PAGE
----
Mass MoCA in North Adams is one of the largest centers for contemporary visual and performing arts in the US. It is located in a converted factory building, which offers huge display spaces. We went primarily to see the "Oh, Canada" and "Invisible Cities" shows. Fortunately, a tour of all the galleries was beginning as we arrived. It was nice to get an overview of the space and introductions to pieces in each gallery. The most interesting installation was the Sol Lewitt retrospective. Please visit this site to understand the magnitude and importance of this show. 65 artists and students spent 6 months installing the work which will be on display for 25 years. Lewitt had gifted his work to Yale University late in his life. Yale, realizing their space limitations, sought out a loan agreement with Mass MoCA, and LeWitt agreed. He visited and collaborated on the placement and configuration of the spaces prior to his death. My House Critic and I debated the universal and eternal question, "is that art?" The debate was not over the finished work, but over the fact that one purchases the LeWitt diagram and instructions, not the mural. It does blur that line between design and fine art. But isn't all art blurry these days. And it is far from unusual for a noted artist to have studio assistants apply paint to surface. What we are unclear on is the extent of detail in LeWitt's design. Did he dictate the color mixture, the exact size of each line?
Of the two other shows, I liked The Mountain by Graeme Patterson in the Oh, Canada show. My best description is "art within art within art". If you've ever read The Mouse and His Child by Russell Hoban, you will recall a passage where the Mouse and his child are stuck in the bottom of a river. They can't move; all Mouse can do for days is stare at an empty dog food can in front of him. The label on the can pictures a dog holding the same can with the same label. This image repeats itself ad infinitum. All the Mouse can do is try to find the last image of the dog holding the dog food can. Everything in The Mountain relates to everything else. Patterson describes it as the first of four installations that focus on his personal experience with male bonding. It is very witty.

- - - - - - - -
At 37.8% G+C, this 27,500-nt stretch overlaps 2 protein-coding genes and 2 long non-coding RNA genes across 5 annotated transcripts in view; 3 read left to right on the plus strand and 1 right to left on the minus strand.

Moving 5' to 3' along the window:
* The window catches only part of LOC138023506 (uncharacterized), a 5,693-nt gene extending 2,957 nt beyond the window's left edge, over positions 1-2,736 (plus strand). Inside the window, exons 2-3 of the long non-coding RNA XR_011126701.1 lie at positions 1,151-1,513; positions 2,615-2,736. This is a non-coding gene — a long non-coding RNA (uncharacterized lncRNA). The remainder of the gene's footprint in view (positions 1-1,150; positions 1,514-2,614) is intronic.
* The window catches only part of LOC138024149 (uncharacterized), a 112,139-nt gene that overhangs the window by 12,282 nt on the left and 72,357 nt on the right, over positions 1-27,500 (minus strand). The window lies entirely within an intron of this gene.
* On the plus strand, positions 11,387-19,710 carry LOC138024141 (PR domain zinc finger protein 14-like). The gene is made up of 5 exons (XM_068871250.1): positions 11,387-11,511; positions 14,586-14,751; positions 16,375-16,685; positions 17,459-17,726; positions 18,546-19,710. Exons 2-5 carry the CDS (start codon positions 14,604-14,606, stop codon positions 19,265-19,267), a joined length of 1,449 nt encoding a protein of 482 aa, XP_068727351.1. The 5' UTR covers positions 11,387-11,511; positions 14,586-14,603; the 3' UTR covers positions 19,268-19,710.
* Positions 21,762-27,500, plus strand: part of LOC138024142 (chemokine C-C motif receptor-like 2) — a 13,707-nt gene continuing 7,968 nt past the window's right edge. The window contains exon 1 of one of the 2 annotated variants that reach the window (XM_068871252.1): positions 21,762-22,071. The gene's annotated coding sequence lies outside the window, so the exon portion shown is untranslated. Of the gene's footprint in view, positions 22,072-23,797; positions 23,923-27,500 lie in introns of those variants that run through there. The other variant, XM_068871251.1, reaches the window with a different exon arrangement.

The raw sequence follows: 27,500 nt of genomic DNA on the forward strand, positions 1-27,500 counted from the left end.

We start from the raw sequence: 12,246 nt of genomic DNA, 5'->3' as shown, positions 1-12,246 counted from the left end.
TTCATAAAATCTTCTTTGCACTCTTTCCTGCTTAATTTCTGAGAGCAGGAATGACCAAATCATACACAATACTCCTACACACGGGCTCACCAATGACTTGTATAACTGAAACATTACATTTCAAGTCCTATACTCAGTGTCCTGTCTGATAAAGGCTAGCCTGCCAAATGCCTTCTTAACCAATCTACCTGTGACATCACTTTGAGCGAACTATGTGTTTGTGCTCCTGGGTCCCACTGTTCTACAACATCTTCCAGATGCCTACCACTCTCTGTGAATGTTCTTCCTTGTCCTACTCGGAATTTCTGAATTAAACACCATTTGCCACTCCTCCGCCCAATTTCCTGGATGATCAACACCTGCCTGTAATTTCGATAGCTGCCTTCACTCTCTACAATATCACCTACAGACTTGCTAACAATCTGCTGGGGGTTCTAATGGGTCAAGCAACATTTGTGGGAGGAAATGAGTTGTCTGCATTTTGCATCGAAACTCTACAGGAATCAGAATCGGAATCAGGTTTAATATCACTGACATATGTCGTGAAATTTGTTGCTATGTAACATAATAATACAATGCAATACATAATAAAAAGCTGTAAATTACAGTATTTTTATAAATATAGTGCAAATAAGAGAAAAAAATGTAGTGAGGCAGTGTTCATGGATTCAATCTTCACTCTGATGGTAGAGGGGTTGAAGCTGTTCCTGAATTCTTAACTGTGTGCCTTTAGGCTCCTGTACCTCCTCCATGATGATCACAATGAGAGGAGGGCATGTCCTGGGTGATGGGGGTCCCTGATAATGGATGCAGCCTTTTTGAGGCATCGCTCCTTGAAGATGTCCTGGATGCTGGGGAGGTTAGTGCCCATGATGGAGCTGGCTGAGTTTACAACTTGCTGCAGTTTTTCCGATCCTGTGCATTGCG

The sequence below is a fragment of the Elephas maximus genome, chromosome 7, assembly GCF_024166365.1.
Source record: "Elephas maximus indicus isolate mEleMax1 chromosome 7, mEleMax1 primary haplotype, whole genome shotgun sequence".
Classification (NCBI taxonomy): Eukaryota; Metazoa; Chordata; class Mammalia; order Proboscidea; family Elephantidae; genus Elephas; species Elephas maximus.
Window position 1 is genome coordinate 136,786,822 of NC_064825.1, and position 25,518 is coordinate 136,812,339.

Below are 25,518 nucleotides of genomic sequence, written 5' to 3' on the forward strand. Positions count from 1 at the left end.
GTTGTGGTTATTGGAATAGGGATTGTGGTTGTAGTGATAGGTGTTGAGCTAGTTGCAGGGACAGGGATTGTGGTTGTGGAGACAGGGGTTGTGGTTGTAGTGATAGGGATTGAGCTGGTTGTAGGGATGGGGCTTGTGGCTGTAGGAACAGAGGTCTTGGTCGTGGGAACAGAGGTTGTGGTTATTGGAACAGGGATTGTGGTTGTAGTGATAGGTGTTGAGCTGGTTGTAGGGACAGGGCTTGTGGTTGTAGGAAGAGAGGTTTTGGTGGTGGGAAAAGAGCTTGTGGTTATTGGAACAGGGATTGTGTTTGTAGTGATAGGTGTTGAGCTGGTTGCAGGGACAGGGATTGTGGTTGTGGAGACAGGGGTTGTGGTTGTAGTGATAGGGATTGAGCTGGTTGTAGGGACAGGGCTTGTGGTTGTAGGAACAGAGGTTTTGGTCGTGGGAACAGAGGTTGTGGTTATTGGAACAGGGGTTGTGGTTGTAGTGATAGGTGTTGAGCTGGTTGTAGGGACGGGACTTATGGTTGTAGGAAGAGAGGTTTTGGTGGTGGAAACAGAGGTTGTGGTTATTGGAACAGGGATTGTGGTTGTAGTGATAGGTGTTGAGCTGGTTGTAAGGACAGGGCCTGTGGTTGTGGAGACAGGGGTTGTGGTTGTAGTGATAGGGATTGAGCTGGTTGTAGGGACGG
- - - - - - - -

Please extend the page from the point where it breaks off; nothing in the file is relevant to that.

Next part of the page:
Coming in as close second favorite was the entire Invisible Cities show, particularly Melting Pot by Miha Strukelj. The concept is inspired by Italo Calvino's novel of the same name in which imaginary conversations take place between Marco Polo and Kubla Khan. Polo describes his voyages and the cities to Khan.
One note. I noticed that a lot of the sculpture was formed with found materials, mostly manufactured. For example, Patterson used white sheets, afghans to represent snow atop his mountain. I was so happy to have finally seen some contemporary art that can be visually exciting, provoking, evoking and accessible without extensive reading and probing to understand the artists' intents.